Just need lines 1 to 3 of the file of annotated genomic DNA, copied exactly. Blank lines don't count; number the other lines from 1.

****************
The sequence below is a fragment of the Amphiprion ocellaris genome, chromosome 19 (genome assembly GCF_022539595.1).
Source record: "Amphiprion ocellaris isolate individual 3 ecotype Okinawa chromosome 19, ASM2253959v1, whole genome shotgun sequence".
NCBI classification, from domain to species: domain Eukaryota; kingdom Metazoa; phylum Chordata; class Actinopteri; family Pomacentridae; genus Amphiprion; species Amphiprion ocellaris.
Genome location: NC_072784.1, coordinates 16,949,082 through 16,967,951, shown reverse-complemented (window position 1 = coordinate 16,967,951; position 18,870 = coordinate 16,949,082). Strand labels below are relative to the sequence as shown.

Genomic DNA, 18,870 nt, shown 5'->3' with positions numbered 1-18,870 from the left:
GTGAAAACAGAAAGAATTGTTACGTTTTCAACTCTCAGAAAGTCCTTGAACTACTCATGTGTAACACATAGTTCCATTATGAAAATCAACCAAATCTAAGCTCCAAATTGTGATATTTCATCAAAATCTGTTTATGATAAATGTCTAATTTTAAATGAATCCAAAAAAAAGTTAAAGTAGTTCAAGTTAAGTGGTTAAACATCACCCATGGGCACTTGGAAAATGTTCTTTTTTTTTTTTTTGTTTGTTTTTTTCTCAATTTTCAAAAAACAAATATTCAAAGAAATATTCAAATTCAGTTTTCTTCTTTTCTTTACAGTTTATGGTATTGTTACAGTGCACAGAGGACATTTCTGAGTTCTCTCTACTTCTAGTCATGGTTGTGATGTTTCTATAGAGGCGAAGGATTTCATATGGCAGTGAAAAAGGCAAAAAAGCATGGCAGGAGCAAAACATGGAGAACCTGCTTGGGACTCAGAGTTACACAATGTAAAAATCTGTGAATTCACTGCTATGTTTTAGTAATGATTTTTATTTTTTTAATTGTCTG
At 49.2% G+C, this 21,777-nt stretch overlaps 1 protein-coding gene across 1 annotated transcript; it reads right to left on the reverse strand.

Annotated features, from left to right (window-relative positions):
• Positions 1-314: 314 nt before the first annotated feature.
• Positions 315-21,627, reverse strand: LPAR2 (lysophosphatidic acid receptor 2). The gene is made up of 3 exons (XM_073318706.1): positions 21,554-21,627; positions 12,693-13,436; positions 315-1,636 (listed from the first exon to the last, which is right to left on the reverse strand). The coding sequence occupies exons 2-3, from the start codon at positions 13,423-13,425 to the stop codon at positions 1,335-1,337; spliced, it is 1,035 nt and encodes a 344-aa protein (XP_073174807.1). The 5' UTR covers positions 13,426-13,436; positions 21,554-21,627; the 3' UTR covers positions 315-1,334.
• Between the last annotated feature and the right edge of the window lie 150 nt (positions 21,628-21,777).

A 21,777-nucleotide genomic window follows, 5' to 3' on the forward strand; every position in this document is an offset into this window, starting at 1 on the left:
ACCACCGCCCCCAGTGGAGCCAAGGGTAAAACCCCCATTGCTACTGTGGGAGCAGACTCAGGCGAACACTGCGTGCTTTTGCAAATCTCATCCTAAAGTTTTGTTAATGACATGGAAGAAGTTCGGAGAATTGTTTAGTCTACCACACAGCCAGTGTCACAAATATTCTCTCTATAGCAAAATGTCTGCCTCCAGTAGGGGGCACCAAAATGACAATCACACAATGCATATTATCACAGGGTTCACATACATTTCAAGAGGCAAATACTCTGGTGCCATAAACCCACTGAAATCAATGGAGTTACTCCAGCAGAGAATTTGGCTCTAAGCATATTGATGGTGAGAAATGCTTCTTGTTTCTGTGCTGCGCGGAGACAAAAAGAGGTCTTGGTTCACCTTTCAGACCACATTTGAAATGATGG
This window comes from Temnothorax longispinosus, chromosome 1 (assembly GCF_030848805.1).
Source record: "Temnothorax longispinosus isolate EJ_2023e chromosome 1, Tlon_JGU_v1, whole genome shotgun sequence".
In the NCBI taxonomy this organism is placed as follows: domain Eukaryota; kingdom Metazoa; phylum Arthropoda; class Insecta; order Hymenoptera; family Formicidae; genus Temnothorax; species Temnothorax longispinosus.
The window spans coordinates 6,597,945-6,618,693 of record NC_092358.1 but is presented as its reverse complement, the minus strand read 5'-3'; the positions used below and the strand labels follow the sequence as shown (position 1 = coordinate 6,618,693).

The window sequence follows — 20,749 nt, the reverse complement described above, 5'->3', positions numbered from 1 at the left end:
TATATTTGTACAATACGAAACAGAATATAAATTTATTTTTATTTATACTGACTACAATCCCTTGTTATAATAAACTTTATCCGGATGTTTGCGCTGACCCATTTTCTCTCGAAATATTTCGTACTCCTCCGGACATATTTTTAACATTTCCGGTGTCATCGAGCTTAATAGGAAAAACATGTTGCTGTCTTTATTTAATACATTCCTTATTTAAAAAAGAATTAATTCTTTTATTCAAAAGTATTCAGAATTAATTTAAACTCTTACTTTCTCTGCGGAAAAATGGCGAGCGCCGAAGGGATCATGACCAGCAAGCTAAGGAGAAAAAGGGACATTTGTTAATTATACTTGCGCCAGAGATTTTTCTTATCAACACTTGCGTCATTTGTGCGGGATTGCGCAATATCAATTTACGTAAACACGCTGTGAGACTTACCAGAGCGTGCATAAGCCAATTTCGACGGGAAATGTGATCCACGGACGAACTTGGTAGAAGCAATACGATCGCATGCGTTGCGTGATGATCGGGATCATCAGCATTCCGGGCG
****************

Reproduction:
The sequence below is a fragment of the Amphiprion ocellaris genome, chromosome 19 (genome assembly GCF_022539595.1).
Source record: "Amphiprion ocellaris isolate individual 3 ecotype Okinawa chromosome 19, ASM2253959v1, whole genome shotgun sequence".
NCBI classification, from domain to species: domain Eukaryota; kingdom Metazoa; phylum Chordata; class Actinopteri; family Pomacentridae; genus Amphiprion; species Amphiprion ocellaris.